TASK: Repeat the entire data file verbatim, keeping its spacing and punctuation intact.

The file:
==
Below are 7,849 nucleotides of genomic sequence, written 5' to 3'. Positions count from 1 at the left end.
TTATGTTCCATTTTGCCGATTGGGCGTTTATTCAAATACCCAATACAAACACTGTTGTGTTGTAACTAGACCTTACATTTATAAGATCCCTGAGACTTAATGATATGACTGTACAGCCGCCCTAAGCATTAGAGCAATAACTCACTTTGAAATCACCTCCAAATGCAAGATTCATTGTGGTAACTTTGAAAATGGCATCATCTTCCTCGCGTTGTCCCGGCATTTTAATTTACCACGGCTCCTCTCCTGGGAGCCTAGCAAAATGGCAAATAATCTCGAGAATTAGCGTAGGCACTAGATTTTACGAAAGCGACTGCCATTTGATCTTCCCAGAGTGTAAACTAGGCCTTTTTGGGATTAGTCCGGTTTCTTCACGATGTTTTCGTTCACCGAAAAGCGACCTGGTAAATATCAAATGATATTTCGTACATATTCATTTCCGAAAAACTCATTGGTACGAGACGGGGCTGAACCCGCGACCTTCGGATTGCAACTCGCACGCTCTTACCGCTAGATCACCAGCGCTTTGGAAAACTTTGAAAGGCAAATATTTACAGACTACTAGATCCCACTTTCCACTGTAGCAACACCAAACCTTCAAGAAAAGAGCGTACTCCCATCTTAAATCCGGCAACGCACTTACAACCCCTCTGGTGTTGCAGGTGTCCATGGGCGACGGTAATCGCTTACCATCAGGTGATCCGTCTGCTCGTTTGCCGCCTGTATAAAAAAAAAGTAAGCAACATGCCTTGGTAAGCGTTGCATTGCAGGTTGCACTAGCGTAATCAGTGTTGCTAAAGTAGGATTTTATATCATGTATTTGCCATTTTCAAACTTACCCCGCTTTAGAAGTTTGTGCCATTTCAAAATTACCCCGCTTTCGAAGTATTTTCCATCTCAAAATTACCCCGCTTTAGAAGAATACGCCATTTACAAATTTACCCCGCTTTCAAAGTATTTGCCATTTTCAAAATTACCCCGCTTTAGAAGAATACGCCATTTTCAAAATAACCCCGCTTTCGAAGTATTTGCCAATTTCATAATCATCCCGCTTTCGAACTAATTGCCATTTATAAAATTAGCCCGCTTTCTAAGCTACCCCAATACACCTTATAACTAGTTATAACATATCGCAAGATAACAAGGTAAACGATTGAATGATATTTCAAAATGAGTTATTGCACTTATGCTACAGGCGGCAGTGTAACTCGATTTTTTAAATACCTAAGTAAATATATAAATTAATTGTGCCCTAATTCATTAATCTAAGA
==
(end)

Below are 7,849 nucleotides of genomic sequence, written 5' to 3'. Positions count from 1 at the left end.
TTATGTTCCATTTTGCCGATTGGGCGTTTATTCAAATACCCAATACAAACACTGTTGTGTTGTAACTAGACCTTACATTTATAAGATCCCTGAGACTTAATGATATGACTGTACAGCCGCCCTAAGCATTAGAGCAATAACTCACTTTGAAATCACCTCCAAATGCAAGATTCATTGTGGTAACTTTGAAAATGGCATCATCTTCCTCGCGTTGTCCCGGCATTTTAATTTACCACGGCTCCTCTCCTGGGAGCCTAGCAAAATGGCAAATAATCTCGAGAATTAGCGTAGGCACTAGATTTTACGAAAGCGACTGCCATTTGATCTTCCCAGAGTGTAAACTAGGCCTTTTTGGGATTAGTCCGGTTTCTTCACGATGTTTTCGTTCACCGAAAAGCGACCTGGTAAATATCAAATGATATTTCGTACATATTCATTTCCGAAAAACTCATTGGTACGAGACGGGGCTGAACCCGCGACCTTCGGATTGCAACTCGCACGCTCTTACCGCTAGATCACCAGCGCTTTGGAAAACTTTGAAAGGCAAATATTTACAGACTACTAGATCCCACTTTCCACTGTAGCAACACCAAACCTTCAAGAAAAGAGCGTACTCCCATCTTAAATCCGGCAACGCACTTACAACCCCTCTGGTGTTGCAGGTGTCCATGGGCGACGGTAATCGCTTACCATCAGGTGATCCGTCTGCTCGTTTGCCGCCTGTATAAAAAAAAAGTAAGCAACATGCCTTGGTAAGCGTTGCATTGCAGGTTGCACTAGCGTAATCAGTGTTGCTAAAGTAGGATTTTATATCATGTATTTGCCATTTTCAAACTTACCCCGCTTTAGAAGTTTGTGCCATTTCAAAATTACCCCGCTTTCGAAGTATTTTCCATCTCAAAATTACCCCGCTTTAGAAGAATACGCCATTTACAAATTTACCCCGCTTTCAAAGTATTTGCCATTTTCAAAATTACCCCGCTTTAGAAGAATACGCCATTTTCAAAATAACCCCGCTTTCGAAGTATTTGCCAATTTCATAATCATCCCGCTTTCGAACTAATTGCCATTTATAAAATTAGCCCGCTTTCTAAGCTACCCCAATACACCTTATAACTAGTTATAACATATCGCAAGATAACAAGGTAAACGATTGAATGATATTTCAAAATGAGTTATTGCACTTATGCTACAGGCGGCAGTGTAACTCGATTTTTTAAATACCTAAGTAAATATATAAATTAATTGTGCCCTAATTCATTAATCTAAGA